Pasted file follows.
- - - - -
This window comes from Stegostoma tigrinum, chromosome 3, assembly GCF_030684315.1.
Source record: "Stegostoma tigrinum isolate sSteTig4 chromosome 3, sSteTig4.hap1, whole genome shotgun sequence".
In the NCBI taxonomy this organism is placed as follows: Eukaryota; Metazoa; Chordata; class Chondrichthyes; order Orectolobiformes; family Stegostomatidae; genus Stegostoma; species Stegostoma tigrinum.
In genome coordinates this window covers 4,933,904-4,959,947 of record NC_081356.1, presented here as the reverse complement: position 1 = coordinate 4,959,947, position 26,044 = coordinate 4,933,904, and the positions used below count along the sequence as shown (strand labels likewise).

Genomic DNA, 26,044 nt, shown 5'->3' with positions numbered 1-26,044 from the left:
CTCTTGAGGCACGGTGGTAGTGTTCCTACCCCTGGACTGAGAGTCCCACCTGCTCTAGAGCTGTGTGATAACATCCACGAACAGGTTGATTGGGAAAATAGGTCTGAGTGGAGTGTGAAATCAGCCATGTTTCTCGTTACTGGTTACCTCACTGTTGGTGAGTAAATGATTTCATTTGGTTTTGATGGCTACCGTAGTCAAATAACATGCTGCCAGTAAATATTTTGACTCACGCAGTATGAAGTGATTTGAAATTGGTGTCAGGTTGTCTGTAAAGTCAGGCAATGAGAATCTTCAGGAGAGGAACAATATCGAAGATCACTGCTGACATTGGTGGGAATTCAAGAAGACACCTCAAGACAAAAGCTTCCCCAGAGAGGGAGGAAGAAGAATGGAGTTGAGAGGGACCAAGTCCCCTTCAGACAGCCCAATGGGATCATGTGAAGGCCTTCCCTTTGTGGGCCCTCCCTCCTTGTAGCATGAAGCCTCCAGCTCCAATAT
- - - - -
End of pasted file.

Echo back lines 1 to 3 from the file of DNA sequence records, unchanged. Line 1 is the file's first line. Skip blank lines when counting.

This window comes from Stegostoma tigrinum, chromosome 3, assembly GCF_030684315.1.
Source record: "Stegostoma tigrinum isolate sSteTig4 chromosome 3, sSteTig4.hap1, whole genome shotgun sequence".
In the NCBI taxonomy this organism is placed as follows: Eukaryota; Metazoa; Chordata; class Chondrichthyes; order Orectolobiformes; family Stegostomatidae; genus Stegostoma; species Stegostoma tigrinum.